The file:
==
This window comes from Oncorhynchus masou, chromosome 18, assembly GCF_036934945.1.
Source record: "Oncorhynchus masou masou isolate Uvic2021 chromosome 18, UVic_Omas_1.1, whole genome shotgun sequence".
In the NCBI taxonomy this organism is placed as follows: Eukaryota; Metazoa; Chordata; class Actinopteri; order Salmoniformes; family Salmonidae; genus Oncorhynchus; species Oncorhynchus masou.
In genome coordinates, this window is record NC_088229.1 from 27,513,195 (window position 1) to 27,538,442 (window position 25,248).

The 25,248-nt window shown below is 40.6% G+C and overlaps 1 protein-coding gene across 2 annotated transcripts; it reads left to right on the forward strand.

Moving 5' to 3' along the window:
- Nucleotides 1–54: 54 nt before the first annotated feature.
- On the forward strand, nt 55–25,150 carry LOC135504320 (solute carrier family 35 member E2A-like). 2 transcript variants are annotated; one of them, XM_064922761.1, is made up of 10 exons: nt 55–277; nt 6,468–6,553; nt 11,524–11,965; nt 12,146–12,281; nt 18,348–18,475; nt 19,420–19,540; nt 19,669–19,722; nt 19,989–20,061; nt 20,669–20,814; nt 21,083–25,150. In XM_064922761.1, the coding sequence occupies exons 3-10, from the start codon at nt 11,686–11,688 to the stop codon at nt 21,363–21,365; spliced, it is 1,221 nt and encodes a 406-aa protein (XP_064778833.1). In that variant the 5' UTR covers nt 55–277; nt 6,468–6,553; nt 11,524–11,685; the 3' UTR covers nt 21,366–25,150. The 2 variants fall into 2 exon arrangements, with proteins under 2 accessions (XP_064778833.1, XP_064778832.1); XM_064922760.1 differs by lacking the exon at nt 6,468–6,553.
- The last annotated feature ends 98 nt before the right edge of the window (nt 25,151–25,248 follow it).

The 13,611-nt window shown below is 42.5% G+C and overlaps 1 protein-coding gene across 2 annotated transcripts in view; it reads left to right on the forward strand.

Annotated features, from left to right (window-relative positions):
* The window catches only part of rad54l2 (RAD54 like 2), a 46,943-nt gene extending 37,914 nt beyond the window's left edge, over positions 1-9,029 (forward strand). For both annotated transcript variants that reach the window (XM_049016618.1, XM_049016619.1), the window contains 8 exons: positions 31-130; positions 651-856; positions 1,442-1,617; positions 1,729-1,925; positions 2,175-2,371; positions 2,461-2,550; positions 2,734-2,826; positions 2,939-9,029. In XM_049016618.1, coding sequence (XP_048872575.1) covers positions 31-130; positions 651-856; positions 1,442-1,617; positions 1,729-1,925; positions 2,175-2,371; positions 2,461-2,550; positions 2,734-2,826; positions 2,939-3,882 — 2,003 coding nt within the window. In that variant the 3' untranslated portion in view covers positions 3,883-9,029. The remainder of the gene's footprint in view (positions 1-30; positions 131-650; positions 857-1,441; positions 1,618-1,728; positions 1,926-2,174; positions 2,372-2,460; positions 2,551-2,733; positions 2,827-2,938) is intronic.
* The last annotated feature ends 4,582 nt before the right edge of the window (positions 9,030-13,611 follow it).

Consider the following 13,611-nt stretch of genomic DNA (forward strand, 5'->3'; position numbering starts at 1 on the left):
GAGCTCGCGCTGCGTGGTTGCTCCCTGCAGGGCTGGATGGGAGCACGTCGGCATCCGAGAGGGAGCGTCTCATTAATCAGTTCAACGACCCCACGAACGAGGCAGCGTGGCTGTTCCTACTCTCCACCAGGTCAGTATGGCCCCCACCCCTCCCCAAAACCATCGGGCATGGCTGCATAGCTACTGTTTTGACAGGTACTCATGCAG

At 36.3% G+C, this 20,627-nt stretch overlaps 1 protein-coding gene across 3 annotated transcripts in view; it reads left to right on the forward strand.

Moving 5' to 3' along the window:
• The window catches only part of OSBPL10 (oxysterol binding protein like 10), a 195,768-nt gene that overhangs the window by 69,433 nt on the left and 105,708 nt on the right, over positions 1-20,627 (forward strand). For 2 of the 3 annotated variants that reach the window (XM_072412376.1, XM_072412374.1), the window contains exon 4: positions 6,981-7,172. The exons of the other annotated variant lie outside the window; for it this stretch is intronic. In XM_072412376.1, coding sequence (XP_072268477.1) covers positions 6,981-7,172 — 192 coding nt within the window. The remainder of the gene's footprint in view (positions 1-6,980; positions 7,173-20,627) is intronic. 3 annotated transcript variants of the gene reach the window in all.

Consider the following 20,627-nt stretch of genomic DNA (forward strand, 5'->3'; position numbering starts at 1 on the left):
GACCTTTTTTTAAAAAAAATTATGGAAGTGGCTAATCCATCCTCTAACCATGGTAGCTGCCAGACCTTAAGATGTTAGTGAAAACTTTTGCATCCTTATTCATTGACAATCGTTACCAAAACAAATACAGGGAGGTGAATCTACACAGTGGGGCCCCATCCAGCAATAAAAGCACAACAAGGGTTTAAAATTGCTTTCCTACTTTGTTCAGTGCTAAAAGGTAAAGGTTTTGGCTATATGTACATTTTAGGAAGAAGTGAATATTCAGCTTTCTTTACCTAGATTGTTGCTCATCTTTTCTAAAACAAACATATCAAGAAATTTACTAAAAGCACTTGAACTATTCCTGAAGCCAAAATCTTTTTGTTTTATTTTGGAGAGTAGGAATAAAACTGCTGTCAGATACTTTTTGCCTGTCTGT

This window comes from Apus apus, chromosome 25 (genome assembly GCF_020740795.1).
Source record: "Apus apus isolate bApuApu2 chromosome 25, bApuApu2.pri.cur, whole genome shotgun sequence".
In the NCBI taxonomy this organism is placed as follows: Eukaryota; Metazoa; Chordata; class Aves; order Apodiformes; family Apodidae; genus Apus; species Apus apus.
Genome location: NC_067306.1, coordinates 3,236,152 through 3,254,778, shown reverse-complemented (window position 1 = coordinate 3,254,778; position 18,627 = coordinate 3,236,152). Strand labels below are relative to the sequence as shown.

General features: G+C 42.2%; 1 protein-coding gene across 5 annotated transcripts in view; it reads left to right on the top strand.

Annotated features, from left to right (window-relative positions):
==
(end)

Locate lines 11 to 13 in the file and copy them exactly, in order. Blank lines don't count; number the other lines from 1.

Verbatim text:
Annotated features, from left to right (window-relative positions):
* The window catches only part of rad54l2 (RAD54 like 2), a 46,943-nt gene extending 37,914 nt beyond the window's left edge, over positions 1-9,029 (forward strand). For both annotated transcript variants that reach the window (XM_049016618.1, XM_049016619.1), the window contains 8 exons: positions 31-130; positions 651-856; positions 1,442-1,617; positions 1,729-1,925; positions 2,175-2,371; positions 2,461-2,550; positions 2,734-2,826; positions 2,939-9,029. In XM_049016618.1, coding sequence (XP_048872575.1) covers positions 31-130; positions 651-856; positions 1,442-1,617; positions 1,729-1,925; positions 2,175-2,371; positions 2,461-2,550; positions 2,734-2,826; positions 2,939-3,882 — 2,003 coding nt within the window. In that variant the 3' untranslated portion in view covers positions 3,883-9,029. The remainder of the gene's footprint in view (positions 1-30; positions 131-650; positions 857-1,441; positions 1,618-1,728; positions 1,926-2,174; positions 2,372-2,460; positions 2,551-2,733; positions 2,827-2,938) is intronic.
* The last annotated feature ends 4,582 nt before the right edge of the window (positions 9,030-13,611 follow it).